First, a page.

Distributed Mind

Some Miscellania on Crime

According to an old AP article, the peak number of murders in Gary, Indiana occurred in 1995 when there were 132 murders in a city of about 103,000 people, or about 1 per 1000. It's lower these days (almost half of that), but still quite high. A very frightening exercise is to compare that1995 murder rate to hot spots over the world now. It turns out that Gary of 1995 wasn't much better off than some of the world's scariest places now - in some cases it was worse. I'm not sure really what to do with that. Should Gary's homicide rate make me more concerned about Baghdad's, or should Baghdad's make me more concerned about Gary's? Either way, it is a scary number. (Incidentally, back then the unsolved murder rate in Gary was something like 90%.)

On a completely different point, we hear a lot about how bad off society is these days, and one of the continually cited indicators is violence. If we look at statistics about violence though, the numbers seem to suggest that much of this decline is - how shall we say? - completely made up. Well, that's not quite true. Taking homicide as an indicator of violence, we would find from the Bureau of Justice Statistics' table of homicide rates (and their useful summary complete with a very helpful chart) that the homicide rate in 2002 was the same as in 1966. The homicide rate was starting to increase drastically in the late 1960s, and it stayed elevated until the late 1990s when it dropped steeply. So, the homicide rate is higher than it was in the days of Beaver Cleaver, but it's lower now than it had been for some time. Certainly, it is better now than it was a little over a decade ago. A look at their chart on longer-term trends shows that the current level is the same as it was prior to 1920! (The low homicide rate of the '40s, '50s, and early '60s was not typical for the century, though admittedly prior to 1910 those numbers show a surprisingly small homicide rate back then.) So, while we may be surrounded by more images of violence (though I suppose someone had better check!), we are not more murderous in this nation today than we were in most of the decades of the Twentieth Century (assuming that data is essentially correct). This fact makes me even more skeptical of falling-sky arguments. Don't get me wrong, I don't like what I see when I look around, but let's not pretend that we continue to reach new depths, because it simply isn't true. (I know that we could look at other numbers that would tell us other things about this nation, like divorce rates, abortion rates, and so on, that would give us a more negative picture - and indeed on some fronts things may be worse than they were - but, interestingly, not in all).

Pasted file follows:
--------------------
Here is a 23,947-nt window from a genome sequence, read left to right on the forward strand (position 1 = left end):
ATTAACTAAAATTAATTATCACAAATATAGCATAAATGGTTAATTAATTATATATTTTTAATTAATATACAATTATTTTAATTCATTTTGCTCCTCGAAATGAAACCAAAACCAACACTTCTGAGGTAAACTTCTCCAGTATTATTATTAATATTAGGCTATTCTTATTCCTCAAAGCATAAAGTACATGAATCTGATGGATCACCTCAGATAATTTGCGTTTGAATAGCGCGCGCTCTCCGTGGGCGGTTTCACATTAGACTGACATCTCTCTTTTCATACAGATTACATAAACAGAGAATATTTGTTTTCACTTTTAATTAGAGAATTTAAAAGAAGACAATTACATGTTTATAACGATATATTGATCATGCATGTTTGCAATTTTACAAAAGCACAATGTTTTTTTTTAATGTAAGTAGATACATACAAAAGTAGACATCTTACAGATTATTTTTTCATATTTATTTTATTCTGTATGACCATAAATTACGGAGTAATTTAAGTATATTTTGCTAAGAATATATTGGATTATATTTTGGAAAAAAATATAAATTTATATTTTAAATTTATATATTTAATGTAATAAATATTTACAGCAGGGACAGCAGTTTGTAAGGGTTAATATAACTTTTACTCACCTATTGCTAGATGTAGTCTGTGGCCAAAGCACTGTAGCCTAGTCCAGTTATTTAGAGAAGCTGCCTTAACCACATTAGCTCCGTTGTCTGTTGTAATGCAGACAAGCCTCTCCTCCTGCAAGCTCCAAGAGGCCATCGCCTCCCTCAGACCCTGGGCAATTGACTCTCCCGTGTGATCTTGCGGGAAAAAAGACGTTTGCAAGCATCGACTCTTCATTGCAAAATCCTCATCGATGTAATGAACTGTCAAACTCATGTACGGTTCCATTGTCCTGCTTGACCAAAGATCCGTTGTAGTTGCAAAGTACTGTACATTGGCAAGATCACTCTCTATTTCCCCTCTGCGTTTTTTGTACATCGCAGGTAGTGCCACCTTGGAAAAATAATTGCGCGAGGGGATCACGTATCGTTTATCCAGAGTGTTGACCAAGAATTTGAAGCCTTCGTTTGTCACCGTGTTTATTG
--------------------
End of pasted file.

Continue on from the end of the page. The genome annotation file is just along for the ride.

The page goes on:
Of course, murder rates, as in Gary and Chicago, tend to be higher in cities. The BJS "Crime Data Brief" from 1999 points out that much of the decline in the homicide rate in the 1990s came from cities of 1 million or more inhabitants (which does indeed exclude Gary, though some quick, rough calculations show that Gary's homicide rate change alone would have made a nearly 0.4% drop in the national homicide rate). I can't help but wonder how much our view of current American society is colored by cities. This leads me to wonder if rural states are in part more conservative because of lower crime rates. The violent crime rate by state (which can be found in Table 5 of the 2004 "Crime in the United States" report) though seems to not be highly correlated to politics or even population density, though I didn't bother to actually calculate the correlation.

On to another, vaguely related topic. I was talking to Justin on Thursday about, when comparing different nations, how poorly violent crime rates (among other things) correlate with religiosity. The United States is very near the top of industrialized nations in religious participation, and I think most observers would agree that among true Christian believers it must have one of the highest rates as well. Most European nations, on the other hand, are in dreadful condition Spiritually-speaking. And yet... their violent crime rates are rarely higher and often lower than ours. This puts to lie, I think, the idea that atheists will be automatically more evil in general. I am not talking about sin - clearly one can not expect to find a "righteous" atheist in Christian theological terms. What I am talking about is public morality. Even Paul said the God-less could be lawful on occasion (see Romans 2:14-16). Despite this apparent disconnect (which I admit may not be complete; some would point to inculcated "Judeo-Christian morality," for example), many in this country like to claim that most of the problems in this nation are due directly to declining faith in God. Well, perhaps we would be even worse off (in secular terms) with lower rates of belief and religious participation, but many essentially atheistic countries are doing better than us. I think we need some careful consideration about the relationship between the faith of some and the condition of the society as a whole. Which is not to say that evangelism - true evangelism concerned with souls not a "culture war" which is concerned with political points and lip-service - is unimportant, but rather to say the exact opposite: We may not be able to save our society no matter how faithful we are, but we can bring persons to God one at a time. To do that we must both announce the saving grace of God but also demonstrate that faith. But let that demonstration be a true demonstration and not demonization - there is no place for self-righteousness in the kingdom of God.

posted at 01:31:07 on 04/23/06 by ben - Category: Religion

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